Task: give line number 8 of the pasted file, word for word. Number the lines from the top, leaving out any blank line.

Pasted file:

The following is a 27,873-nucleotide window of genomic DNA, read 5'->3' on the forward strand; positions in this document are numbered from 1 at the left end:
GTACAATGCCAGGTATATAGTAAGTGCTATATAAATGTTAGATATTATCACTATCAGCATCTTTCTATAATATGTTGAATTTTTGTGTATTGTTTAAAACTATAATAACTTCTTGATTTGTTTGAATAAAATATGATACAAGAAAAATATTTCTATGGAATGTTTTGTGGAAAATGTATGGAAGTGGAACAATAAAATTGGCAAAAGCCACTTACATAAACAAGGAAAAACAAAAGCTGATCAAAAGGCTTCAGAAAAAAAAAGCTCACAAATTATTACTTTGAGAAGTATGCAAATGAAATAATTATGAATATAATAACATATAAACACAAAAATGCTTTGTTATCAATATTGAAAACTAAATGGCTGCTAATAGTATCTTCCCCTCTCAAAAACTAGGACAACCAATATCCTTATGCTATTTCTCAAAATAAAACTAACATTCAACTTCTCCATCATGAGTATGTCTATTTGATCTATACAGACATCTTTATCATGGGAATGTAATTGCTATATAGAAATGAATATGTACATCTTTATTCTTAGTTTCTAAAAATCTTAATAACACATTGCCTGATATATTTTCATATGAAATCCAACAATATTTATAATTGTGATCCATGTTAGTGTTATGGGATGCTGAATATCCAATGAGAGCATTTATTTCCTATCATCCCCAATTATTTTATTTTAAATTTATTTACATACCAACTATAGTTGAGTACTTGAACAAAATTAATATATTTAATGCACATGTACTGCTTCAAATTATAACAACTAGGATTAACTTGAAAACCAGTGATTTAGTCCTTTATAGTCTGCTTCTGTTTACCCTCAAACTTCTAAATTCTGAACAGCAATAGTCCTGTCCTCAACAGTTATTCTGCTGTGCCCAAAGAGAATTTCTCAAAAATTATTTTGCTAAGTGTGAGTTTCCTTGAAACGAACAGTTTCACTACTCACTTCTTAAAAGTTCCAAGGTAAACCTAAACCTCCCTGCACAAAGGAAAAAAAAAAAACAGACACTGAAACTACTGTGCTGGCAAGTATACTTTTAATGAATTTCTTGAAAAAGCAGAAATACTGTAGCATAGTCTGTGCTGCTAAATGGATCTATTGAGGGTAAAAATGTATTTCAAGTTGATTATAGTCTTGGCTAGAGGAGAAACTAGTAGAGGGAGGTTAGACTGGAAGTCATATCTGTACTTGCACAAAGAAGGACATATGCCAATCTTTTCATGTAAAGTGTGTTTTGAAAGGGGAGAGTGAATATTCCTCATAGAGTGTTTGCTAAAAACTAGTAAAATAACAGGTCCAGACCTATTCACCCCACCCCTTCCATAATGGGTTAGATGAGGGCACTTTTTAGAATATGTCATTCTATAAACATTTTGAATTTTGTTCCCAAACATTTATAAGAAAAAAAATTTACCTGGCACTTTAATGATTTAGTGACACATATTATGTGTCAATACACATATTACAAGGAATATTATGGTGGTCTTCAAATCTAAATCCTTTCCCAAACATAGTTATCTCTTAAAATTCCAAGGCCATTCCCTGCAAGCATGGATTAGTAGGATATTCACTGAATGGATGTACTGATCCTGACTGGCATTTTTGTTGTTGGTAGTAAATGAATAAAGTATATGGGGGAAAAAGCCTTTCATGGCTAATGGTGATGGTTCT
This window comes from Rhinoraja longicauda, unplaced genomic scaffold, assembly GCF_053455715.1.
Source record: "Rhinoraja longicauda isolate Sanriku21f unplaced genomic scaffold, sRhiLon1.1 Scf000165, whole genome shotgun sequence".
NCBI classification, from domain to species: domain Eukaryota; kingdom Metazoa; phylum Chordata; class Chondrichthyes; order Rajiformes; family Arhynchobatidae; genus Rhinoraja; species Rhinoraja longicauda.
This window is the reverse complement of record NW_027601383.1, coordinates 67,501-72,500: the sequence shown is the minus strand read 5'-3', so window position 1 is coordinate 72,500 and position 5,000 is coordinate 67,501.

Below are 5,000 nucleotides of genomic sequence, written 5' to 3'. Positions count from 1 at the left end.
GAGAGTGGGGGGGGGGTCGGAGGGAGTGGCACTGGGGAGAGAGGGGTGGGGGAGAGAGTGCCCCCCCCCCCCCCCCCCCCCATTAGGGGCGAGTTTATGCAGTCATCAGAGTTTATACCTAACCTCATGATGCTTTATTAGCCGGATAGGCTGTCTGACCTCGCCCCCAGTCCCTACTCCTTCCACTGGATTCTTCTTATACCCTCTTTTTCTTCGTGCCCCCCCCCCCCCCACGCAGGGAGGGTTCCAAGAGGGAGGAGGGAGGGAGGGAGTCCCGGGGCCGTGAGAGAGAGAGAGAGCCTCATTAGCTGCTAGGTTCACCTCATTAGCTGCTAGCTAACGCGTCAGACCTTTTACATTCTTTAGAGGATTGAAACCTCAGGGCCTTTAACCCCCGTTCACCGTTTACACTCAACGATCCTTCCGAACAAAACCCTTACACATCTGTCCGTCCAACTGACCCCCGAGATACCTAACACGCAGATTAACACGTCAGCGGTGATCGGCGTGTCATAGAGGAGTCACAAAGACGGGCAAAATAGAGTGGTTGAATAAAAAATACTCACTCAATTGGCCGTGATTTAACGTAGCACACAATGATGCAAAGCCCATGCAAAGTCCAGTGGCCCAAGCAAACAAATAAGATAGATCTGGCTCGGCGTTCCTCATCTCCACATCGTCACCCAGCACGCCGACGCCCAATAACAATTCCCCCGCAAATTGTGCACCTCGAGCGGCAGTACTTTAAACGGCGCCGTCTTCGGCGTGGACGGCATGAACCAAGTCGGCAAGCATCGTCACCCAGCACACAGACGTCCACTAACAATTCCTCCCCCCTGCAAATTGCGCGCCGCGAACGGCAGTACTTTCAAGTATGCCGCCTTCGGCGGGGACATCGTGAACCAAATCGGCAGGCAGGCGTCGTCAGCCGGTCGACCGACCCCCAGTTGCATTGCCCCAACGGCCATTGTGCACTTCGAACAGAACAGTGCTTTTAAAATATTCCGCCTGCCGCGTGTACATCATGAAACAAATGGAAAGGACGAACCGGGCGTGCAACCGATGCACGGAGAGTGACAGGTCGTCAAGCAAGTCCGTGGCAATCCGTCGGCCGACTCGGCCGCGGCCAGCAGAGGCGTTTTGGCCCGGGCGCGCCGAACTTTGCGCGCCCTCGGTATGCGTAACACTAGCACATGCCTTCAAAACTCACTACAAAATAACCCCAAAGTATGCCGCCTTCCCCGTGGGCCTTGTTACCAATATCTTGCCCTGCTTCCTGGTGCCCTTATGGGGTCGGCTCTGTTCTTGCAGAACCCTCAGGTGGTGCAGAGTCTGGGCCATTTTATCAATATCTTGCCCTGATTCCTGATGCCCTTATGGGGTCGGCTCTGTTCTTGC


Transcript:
GAGAGTGGGGGGGGGGTCGGAGGGAGTGGCACTGGGGAGAGAGGGGTGGGGGAGAGAGTGCCCCCCCCCCCCCCCCCCCCCATTAGGGGCGAGTTTATGCAGTCATCAGAGTTTATACCTAACCTCATGATGCTTTATTAGCCGGATAGGCTGTCTGACCTCGCCCCCAGTCCCTACTCCTTCCACTGGATTCTTCTTATACCCTCTTTTTCTTCGTGCCCCCCCCCCCCCCACGCAGGGAGGGTTCCAAGAGGGAGGAGGGAGGGAGGGAGTCCCGGGGCCGTGAGAGAGAGAGAGAGCCTCATTAGCTGCTAGGTTCACCTCATTAGCTGCTAGCTAACGCGTCAGACCTTTTACATTCTTTAGAGGATTGAAACCTCAGGGCCTTTAACCCCCGTTCACCGTTTACACTCAACGATCCTTCCGAACAAAACCCTTACACATCTGTCCGTCCAACTGACCCCCGAGATACCTAACACGCAGATTAACACGTCAGCGGTGATCGGCGTGTCATAGAGGAGTCACAAAGACGGGCAAAATAGAGTGGTTGAATAAAAAATACTCACTCAATTGGCCGTGATTTAACGTAGCACACAATGATGCAAAGCCCATGCAAAGTCCAGTGGCCCAAGCAAACAAATAAGATAGATCTGGCTCGGCGTTCCTCATCTCCACATCGTCACCCAGCACGCCGACGCCCAATAACAATTCCCCCGCAAATTGTGCACCTCGAGCGGCAGTACTTTAAACGGCGCCGTCTTCGGCGTGGACGGCATGAACCAAGTCGGCAAGCATCGTCACCCAGCACACAGACGTCCACTAACAATTCCTCCCCCCTGCAAATTGCGCGCCGCGAACGGCAGTACTTTCAAGTATGCCGCCTTCGGCGGGGACATCGTGAACCAAATCGGCAGGCAGGCGTCGTCAGCCGGTCGACCGACCCCCAGTTGCATTGCCCCAACGGCCATTGTGCACTTCGAACAGAACAGTGCTTTTAAAATATTCCGCCTGCCGCGTGTACATCATGAAACAAATGGAAAGGACGAACCGGGCGTGCAACCGATGCACGGAGAGTGACAGGTCGTCAAGCAAGTCCGTGGCAATCCGTCGGCCGACTCGGCCGCGGCCAGCAGAGGCGTTTTGGCCCGGGCGCGCCGAACTTTGCGCGCCCTCGGTATGCGTAACACTAGCACATGCCTTCAAAACTCACTACAAAATAACCCCAAAGTATGCCGCCTTCCCCGTGGGCCTTGTTACCAATATCTTGCCCTGCTTCCTGGTGCCCTTATGGGGTCGGCTCTGTTCTTGCAGAACCCTCAGGTGGTGCAGAGTCTGGGCCATTTTATCAATATCTTGCCCTGATTCCTGATGCCCTTATGGGGTCGGCTCTGTTCTTGC